This crowd-pleasing biopic about Australian jockey Michelle Payne might be sentimental and glossy, but it’s still a rousing good time.
You’d have to be a particularly hard-hearted specimen not to get caught up in this stirring cinematic treatment of the life and career of jockey Michelle Payne (Teresa Palmer), who was first past the post at the 2015 Melbourne Cup, becoming the first woman ever to win Australia’s most prestigious horse race. It’s got the lot: winning performances, sterling racing photography, an underdog-against-the-odds plot seemingly custom-built for four quadrant Aussie appeal, and a heart, to deploy an irresistible turn of phrase, as big as Phar Lap’s.
What it doesn’t have is a lot of complexity, but that’s okay. The controversies of the horse racing industry were never going to be a point of focus in a film endorsed by the Payne family (and starring one member thereof) and produced under a sponsorship arrangement with Racing Victoria and TabCorp. Perhaps that means Ride Like a Girl is printing the legend a little and presenting a very glossy and stage-managed version of what can be a grim and often cruel industry, but even saying that feels like it’s undercutting Payne’s achievements, and they are legion. So, let’s accentuate the positive.
Born the youngest of 10 kids to racing icon Paddy Payne (played with avuncular charm by Sam Neill), the film follows Payne almost from birth to her eventual triumph at the Cup. It takes in an intimidating raft of setbacks and obstacles: being raised in a huge, single parent family (mother Mary Payne died when Michelle was six months old); enduring endemic misogyny in the racing industry as she moves up the ranks; dealing with the death of her older sister and fellow jockey, Brigid (Anneliese Apps); recovering from her own devastating injuries after a spill on the track; and, of course, the climactic 2015 Cup race itself.
As presented by screenwriters Andrew Knight and Elise McCredie and director Rachel Griffiths, Payne’s life story hits a lot of familiar beats. If you’re feeling cynical you might call it rote, but there are elements in play that elevate the material.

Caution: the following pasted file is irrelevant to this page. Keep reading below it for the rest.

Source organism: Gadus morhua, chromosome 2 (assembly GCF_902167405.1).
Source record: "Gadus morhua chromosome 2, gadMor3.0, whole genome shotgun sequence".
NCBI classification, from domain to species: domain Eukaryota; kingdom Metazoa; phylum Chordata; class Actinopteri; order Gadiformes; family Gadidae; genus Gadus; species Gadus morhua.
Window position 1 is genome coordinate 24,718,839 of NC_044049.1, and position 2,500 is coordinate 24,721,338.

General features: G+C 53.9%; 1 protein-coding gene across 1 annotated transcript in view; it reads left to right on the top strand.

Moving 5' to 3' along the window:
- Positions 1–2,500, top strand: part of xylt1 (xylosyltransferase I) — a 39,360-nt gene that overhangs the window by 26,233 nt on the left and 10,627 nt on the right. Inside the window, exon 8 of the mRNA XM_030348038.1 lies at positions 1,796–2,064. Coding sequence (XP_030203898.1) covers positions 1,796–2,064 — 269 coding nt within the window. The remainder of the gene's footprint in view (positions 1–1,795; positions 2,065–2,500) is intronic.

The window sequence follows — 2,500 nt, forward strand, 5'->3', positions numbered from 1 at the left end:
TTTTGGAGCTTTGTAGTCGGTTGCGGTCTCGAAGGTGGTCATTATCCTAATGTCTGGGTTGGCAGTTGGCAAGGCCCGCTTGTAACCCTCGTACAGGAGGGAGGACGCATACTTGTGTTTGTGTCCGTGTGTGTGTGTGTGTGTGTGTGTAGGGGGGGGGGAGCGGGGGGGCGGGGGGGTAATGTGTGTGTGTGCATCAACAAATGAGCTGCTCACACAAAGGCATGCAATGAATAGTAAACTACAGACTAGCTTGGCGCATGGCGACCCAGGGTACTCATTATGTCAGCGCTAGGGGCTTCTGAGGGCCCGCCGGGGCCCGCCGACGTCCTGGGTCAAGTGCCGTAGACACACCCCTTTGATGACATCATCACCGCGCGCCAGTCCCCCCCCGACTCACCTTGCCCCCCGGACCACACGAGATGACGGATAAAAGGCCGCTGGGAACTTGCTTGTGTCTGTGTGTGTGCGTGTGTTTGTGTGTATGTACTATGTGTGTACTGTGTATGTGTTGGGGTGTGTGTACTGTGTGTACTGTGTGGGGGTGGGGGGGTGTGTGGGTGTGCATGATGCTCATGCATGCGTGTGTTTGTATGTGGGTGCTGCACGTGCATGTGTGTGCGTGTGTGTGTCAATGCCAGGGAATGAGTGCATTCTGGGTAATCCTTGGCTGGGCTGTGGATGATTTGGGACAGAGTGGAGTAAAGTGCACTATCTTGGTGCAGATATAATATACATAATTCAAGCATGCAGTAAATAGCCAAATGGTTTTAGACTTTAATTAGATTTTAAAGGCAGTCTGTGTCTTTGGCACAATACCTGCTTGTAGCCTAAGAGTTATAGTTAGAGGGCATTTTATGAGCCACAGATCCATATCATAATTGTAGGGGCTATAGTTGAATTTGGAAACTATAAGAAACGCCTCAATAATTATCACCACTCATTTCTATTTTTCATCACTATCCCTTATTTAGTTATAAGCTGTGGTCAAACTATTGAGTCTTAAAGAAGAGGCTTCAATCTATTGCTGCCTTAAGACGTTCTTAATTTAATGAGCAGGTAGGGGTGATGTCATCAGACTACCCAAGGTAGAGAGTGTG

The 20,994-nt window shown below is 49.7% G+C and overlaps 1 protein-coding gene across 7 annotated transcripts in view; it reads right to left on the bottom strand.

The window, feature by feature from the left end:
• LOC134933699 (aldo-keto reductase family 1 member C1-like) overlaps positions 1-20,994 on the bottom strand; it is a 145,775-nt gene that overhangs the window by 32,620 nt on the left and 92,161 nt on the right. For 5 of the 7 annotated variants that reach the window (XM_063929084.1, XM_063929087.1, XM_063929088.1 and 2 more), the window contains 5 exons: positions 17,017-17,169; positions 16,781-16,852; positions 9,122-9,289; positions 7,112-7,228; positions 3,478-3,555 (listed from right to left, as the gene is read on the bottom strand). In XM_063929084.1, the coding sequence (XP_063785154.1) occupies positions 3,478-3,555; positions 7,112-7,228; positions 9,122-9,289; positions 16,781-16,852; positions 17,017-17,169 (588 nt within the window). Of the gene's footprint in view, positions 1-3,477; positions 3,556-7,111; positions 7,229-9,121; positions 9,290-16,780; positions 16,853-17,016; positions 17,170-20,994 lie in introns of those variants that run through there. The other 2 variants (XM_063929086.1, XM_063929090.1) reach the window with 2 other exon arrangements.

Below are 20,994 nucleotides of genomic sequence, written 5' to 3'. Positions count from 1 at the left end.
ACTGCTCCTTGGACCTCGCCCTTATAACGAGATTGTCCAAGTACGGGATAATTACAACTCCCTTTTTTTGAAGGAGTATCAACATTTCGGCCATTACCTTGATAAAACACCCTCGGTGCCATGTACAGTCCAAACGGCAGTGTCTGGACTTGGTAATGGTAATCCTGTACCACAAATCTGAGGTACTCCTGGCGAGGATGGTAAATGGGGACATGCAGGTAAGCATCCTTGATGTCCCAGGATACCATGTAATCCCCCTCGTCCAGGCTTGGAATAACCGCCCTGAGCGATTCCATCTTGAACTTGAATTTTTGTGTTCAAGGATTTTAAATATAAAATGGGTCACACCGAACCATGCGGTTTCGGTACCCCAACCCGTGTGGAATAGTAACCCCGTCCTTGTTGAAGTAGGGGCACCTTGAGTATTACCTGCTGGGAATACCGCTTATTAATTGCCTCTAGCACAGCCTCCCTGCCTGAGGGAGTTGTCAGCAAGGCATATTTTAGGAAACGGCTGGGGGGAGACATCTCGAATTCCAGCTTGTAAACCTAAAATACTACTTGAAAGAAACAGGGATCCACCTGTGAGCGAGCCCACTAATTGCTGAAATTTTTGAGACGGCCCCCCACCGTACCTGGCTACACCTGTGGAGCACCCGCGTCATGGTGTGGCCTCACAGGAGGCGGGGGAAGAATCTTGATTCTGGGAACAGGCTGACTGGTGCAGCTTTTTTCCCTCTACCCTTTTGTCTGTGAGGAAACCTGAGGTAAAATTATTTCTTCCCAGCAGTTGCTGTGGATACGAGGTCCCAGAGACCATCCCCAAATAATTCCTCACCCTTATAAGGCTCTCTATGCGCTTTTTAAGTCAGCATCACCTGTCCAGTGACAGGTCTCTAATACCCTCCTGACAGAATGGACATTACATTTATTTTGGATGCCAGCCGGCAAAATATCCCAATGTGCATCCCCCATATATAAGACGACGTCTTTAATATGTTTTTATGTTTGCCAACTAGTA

Chief among them is a gutsy, charismatic performance from Palmer, in whose hands the onscreen Michelle meets every challenge with a marked lack of self-pity and a magnetic just-try-and-stop-me attitude. As an actor, Palmer doesn’t seem to get the praise she deserves; here she’s been given a perfect showcase for her talents, excelling in both the film’s big, fist-pumping moments and the quieter, more introspective scenes. Note the sequence in which Michelle, desperate to get her weight down for an important race, puts herself through hell in order to shed every spare ounce of mass – that scene, more than anything else, tells the tale here.
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Then there are moments she shares with Michelle’s brother and strapper Stevie, who has Down’s Syndrome. Stevie plays himself here, and the scenes between the two evoke a tenderness, affection, and empathy that is palpable through the screen.
Actor turned director Griffiths keeps a sure hand on the tiller, displaying both an eye for small, telling emotion, and an impressive facility for mounting big crowd-pleasing moments. If nothing else, wringing tension out of a race where everyone in the audience already knows the outcome is some kind of achievement, and in Griffiths hands the 2015 Melbourne Cup is heart-in-mouth stuff.
According to some pundits Ride Like a Girl’s cardinal sin is that it’s playing to the cheap seats: all big emotion, big moments, big setbacks, big wins. But Griffiths and her team find little spaces in and around those showcase beats, little moments of humanity and nuance, and make sure they’re not overwhelmed by the sweep and surge of the film’s big movements. Is it sentimental? Sure. Is it saccharine? I wouldn’t go that far. Is it a rousing good time? Undeniably, yes.
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